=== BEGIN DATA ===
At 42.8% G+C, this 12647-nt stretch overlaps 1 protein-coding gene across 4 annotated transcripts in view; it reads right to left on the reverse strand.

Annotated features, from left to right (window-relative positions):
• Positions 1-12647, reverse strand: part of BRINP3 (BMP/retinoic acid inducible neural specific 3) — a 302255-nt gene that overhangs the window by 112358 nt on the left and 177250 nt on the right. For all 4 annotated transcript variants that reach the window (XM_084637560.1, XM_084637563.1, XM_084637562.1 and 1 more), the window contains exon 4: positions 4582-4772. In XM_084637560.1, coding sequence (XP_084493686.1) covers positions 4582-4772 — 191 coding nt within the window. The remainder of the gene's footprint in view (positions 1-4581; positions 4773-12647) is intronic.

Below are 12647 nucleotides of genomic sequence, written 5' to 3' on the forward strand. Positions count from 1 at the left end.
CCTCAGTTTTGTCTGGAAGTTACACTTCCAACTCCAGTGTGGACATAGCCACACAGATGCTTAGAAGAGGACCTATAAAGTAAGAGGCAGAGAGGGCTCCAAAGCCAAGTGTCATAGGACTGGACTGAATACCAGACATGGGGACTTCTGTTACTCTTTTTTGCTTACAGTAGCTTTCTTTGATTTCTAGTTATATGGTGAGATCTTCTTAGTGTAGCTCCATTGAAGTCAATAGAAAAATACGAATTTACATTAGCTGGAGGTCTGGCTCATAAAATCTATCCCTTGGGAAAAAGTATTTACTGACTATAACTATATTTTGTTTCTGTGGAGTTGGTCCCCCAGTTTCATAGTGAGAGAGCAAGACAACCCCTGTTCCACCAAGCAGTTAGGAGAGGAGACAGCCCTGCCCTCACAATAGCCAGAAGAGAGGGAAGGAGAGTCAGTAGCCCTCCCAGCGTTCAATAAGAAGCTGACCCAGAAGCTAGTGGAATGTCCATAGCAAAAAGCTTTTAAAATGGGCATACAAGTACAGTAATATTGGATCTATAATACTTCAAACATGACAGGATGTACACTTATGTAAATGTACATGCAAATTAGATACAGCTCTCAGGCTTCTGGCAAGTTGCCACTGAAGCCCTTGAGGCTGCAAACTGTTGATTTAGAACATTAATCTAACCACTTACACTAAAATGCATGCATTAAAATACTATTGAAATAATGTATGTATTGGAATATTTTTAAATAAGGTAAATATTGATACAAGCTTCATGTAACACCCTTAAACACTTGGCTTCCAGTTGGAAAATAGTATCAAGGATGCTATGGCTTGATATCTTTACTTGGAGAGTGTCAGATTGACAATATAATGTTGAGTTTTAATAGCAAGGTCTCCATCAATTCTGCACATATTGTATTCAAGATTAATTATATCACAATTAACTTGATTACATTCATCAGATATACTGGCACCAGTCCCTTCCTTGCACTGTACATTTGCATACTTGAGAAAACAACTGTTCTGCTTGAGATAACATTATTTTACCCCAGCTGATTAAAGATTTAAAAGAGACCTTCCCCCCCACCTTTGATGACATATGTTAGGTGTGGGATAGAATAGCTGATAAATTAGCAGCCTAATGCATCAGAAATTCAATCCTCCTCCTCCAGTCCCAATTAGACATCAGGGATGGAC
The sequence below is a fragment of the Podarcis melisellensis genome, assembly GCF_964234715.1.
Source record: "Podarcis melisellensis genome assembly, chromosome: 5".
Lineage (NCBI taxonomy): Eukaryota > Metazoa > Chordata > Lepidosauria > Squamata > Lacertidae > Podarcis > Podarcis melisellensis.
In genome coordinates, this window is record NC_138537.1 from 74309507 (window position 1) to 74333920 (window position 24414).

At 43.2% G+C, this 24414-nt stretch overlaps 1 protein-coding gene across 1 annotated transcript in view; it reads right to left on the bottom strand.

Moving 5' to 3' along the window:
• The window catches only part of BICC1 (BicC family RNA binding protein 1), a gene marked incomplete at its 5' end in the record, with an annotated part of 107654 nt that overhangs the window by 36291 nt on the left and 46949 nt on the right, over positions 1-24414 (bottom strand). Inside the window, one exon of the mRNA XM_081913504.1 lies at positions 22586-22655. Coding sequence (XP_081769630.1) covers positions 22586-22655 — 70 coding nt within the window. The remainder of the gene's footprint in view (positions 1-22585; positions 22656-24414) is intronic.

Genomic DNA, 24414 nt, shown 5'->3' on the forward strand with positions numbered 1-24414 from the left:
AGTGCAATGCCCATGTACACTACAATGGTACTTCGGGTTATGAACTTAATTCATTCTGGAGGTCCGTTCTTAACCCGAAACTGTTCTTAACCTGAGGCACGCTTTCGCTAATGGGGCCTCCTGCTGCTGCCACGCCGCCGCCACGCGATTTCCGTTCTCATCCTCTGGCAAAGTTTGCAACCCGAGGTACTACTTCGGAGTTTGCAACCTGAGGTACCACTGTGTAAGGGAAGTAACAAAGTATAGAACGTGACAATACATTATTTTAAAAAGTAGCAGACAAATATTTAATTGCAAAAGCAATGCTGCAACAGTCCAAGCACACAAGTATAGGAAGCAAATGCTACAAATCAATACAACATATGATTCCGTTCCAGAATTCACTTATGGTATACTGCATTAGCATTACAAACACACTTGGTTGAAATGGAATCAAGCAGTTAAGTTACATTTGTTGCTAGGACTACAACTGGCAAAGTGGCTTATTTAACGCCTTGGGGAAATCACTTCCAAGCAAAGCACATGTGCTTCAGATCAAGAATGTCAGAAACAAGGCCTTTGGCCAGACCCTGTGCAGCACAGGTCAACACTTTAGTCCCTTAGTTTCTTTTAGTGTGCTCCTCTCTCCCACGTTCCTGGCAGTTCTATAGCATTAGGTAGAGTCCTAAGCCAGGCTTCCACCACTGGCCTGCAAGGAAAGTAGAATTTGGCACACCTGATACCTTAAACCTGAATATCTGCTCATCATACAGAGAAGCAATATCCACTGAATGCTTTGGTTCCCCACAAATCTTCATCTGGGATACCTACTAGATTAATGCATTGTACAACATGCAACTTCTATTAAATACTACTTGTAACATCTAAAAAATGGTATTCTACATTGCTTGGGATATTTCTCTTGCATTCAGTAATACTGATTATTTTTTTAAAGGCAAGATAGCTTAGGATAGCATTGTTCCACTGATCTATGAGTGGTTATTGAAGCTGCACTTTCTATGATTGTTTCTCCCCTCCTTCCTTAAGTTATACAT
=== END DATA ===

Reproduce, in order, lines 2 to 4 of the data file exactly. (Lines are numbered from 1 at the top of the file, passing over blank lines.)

Annotated features, from left to right (window-relative positions):
• Positions 1-12647, reverse strand: part of BRINP3 (BMP/retinoic acid inducible neural specific 3) — a 302255-nt gene that overhangs the window by 112358 nt on the left and 177250 nt on the right. For all 4 annotated transcript variants that reach the window (XM_084637560.1, XM_084637563.1, XM_084637562.1 and 1 more), the window contains exon 4: positions 4582-4772. In XM_084637560.1, coding sequence (XP_084493686.1) covers positions 4582-4772 — 191 coding nt within the window. The remainder of the gene's footprint in view (positions 1-4581; positions 4773-12647) is intronic.

Below are 12647 nucleotides of genomic sequence, written 5' to 3' on the forward strand. Positions count from 1 at the left end.